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This "defeat" might just suit Cameron's agenda - he is weak, undeniably so, on many issues, and frustratingly so when it comes to Europe; however, it is Clegg who stands out as a dreamer if he thinks that he can, somehow, hold out against a rising tide of antipathy towards the totally undemocratic entity in Brussels.

Cameron's real mistake lies in his refusal to honour his "cast iron" guarantee that we would be given a voice on Europe by referendum, if the Conservatives came to Office - had commitment been met, regardless of the alleged "fact" that it was, by then, a fait accompli, Cameron would not, now, be beset by these problems of his own, cynical, making - he would already be armed with proof of the overwhelming strength of opposition to our continuing membership of the EU (at least in its present, suffocating, form) and his European counterparts would know exactly where Britain now stands on the issue. Instead, Cameron has doomed himself to a re-run of this issue, similar to that which beset John Major (who, by the way, was exasperatingly supine when it came to our relationship with Europe).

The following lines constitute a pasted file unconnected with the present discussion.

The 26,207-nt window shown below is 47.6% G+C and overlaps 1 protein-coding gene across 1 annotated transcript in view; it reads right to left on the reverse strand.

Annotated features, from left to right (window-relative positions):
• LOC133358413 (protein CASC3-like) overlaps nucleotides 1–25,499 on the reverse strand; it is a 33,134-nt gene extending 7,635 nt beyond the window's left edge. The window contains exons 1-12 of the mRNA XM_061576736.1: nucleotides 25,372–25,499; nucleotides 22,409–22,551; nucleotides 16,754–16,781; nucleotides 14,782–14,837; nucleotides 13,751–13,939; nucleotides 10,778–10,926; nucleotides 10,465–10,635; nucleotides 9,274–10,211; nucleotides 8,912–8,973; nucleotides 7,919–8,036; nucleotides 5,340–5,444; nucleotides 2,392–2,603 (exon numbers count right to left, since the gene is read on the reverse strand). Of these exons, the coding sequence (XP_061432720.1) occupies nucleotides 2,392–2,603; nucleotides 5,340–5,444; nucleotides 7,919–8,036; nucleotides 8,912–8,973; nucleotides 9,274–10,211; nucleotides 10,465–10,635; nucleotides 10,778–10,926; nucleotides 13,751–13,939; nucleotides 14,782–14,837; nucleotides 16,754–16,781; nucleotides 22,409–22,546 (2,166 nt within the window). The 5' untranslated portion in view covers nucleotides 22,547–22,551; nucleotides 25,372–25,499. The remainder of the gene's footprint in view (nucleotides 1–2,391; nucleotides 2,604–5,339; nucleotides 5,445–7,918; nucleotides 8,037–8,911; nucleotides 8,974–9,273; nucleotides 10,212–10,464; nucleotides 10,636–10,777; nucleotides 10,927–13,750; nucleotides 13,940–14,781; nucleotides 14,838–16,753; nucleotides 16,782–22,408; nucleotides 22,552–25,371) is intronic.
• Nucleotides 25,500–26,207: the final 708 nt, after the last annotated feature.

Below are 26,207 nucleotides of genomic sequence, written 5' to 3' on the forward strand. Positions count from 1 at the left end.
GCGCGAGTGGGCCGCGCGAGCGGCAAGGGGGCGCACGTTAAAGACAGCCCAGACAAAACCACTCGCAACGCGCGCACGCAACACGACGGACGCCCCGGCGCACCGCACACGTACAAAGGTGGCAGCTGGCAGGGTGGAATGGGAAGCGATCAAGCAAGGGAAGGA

Britain receives nothing in real terms from the EU - we are net contributors - surely Clegg cannot wrap that position up as being advantageous to Great Britain?

Cameron might be very well advised to, belatedly, allow us our referendum in order to put this matter to bed, once and for all.

John Major did his best and tried to rule by cabinet concensus. Cameron and Osborn should be impeached for not reforming the rotten banking system. Chinese have 10% of Heathrow. They already know that in 10 years they will land, jack up prices and lower wages on all their assets in the UK before flying off to play golf. The notion that that duo are fit to govern is pathetic.

clegg is expected to say labour are hypocritical ?
cleggs prelection promises on tuition fee's & jobs at sheffield steel were blatant lies and hypocrisy , not to mention being a turncoat & judas. PAUL BAKER CHESHIRE UK.